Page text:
CBS Chief Leslie Moonves Involved in Decision to Revoke CES Award to Dish Network's Hopper
The decision for the company's technology reviewing arm to re-vote on the product -- which caused CNET reporter Greg Sandoval to resign -- was approved by Moonves, a source tells THR.
CBS Corp. CEO Leslie Moonves signed off on a decision for its technology subsidiary CNET to re-vote its Best in CES Awards after Dish Network's set-top box Hopper With Sling took the top prize, a source confirms to The Hollywood Reporter.
Moonves, who didn't make the decision to revoke the award, nonetheless strongly supported the decision to pull the honor after CBS Corp. executives briefed him on the pending announcement, the source said. Moonves believes the technology puts CBS' business at risk, the source added.
News of the top office's involvement in the award snafu was reported Monday by the technology news site The Verge. As a result of the incident, CNET reporter Greg Sandoval tweeted Monday that he had resigned.
"I no longer have confidence that CBS is committed to editorial independence," he wrote.
CNET, whose staff votes on the award winners, posted a notice on its "Best of CES" web page last week that the device "was removed from consideration due to active litigation involving our parent company CBS Corp. We will no longer be reviewing products manufactured by companies with which we are in litigation with respect to such product."
CBS, along with NBC, ABC and Fox, are embroiled in litigation against Dish over the device, which allows viewers to skip commercials automatically. The networks have said that the device would undermine their business model and make it impossible for them to buy the content that attracts viewers, so it would literally destroy their business.
On Monday, technology news site The Verge broke the news that Hopper had actually been voted as best in show before the re-vote was forced.
CNET Reviews editor-in-chief Lindsey Turrentine confirmed that Monday in a post on the CNET site, writing that she and her management staff voted on the awards Wednesday and had already notified the winners when they got word of the legal conflict from CBS.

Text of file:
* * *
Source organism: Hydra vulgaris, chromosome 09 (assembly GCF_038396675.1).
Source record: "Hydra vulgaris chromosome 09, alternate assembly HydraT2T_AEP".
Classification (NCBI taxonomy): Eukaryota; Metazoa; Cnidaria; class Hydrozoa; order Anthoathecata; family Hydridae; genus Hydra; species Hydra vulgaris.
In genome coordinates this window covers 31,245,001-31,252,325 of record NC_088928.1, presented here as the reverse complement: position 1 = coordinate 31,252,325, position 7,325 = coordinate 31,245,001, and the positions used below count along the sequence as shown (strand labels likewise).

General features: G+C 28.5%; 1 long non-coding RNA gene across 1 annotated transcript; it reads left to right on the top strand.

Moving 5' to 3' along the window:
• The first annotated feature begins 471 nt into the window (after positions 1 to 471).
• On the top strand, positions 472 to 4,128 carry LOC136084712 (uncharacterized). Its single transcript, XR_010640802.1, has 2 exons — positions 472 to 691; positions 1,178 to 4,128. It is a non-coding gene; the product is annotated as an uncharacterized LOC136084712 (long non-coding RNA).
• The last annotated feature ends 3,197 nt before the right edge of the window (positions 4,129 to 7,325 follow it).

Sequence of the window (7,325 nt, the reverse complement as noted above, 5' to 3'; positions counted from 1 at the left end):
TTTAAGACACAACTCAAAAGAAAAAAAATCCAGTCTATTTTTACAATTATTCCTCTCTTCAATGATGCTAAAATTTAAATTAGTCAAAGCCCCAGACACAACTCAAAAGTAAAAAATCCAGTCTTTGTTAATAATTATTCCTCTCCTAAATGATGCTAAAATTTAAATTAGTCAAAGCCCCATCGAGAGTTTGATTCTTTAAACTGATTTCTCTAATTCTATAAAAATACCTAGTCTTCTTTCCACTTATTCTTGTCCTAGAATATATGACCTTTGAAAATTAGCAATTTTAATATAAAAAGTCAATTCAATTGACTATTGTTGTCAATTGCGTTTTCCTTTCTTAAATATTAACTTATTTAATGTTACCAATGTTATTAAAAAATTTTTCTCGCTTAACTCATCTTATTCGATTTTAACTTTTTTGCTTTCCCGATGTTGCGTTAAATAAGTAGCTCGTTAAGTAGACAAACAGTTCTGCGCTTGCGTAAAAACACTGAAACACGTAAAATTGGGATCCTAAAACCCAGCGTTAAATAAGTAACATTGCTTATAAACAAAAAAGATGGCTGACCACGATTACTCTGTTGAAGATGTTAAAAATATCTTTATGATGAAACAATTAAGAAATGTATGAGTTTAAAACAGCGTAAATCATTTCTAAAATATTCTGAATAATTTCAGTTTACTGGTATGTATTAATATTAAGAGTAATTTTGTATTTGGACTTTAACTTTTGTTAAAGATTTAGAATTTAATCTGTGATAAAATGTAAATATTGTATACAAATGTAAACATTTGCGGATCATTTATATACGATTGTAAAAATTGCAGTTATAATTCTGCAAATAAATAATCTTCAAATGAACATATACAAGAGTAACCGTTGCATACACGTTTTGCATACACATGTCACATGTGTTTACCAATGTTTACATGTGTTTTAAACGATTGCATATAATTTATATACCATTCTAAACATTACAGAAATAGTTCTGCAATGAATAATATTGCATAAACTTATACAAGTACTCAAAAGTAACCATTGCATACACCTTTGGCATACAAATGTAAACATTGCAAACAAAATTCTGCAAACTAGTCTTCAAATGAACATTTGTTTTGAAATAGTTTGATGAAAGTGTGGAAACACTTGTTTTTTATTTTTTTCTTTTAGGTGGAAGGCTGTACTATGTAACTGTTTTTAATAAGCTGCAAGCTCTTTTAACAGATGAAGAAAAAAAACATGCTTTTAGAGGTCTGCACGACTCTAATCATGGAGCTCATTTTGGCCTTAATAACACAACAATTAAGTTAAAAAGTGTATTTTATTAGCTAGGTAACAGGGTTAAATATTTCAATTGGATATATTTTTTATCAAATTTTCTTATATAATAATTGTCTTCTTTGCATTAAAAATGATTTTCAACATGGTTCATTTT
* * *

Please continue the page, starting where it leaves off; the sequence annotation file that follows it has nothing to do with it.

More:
"All night and through to morning, my managers up and down CNET and I fought for two things: To honor the original vote and -- when it became clear that CBS Corporate did not accept that answer -- to issue a transparent statement regarding the original vote," she wrote. "Ultimately, we were told that we must use the official statement and that we must follow corporate policy to defer all press requests to corporate communications."
She added: "We were in an impossible situation as journalists. The conflict of interest was real -- a legal case can impact the bottom line of our company and introduce the possibility of bias -- but the circumstances demanded more transparency and not hurried policy."
Turrentine added that she and CNET senior vp/GM Mark Larkin told the staff "the only thing we were allowed to say, which was and is the truth as far as I know: That because of active litigation between CBS and Dish, we had to disqualify Dish and that the only fair thing to do in this new reality was to revote and inform Dish about what had happened. That is what we did."
According to The Verge, Larkin received that message directly from Moonves' office. As the site points out, Moonves has been very outspoken against Hopper, once telling investors: "If Hopper exists, we will not be in business with [Dish]."
It should be noted that the statement on CNET's site was later amended to note that the Hopper was "the original pick for best home theater and audio product and best of show."
CBS responded Monday with the following statement:
"CBS has nothing but the highest regard for the editors and writers at CNET, and has managed that business with respect as part of its CBS Interactive division since it was acquired in 2008. This has been an isolated and unique incident in which a product that has been challenged as illegal was removed from consideration for an award. The product in question is not only the subject of a lawsuit between Dish and CBS, but between Dish and nearly every other major media company as well. CBS has been consistent on this situation from the beginning, and, in terms of covering actual news, CNET maintains 100 percent editorial independence, and always will. We look forward to the site building on its reputation of good journalism in the years to come."
In her post, CNET Reviews editor-in-chief Turrentine apologized to the CNET staff and readers for not being able to override the original decision not to reveal that Hopper had won the first vote. She also noted that she "could have quit right then" but decided that would be the equivalent of "abandoning the ship" and chose to stay to "fight the fight from the other side."
Added Sandoval on Twitter after announcing his resignation: "CNET wasn't honest about what occurred regarding Dish is unacceptable to me. We are supposed to be truth tellers. Please know no one in News or Reviews editorial did anything wrong. I believe CNET's leaders are also honest but used poor judgement."
Sandoval, who spent seven years at CNET, previously wrote for the Washington Post and the Los Angeles Times.
Meanwhile, the Razer Edge tablet ended up taking best in show in the CES awards.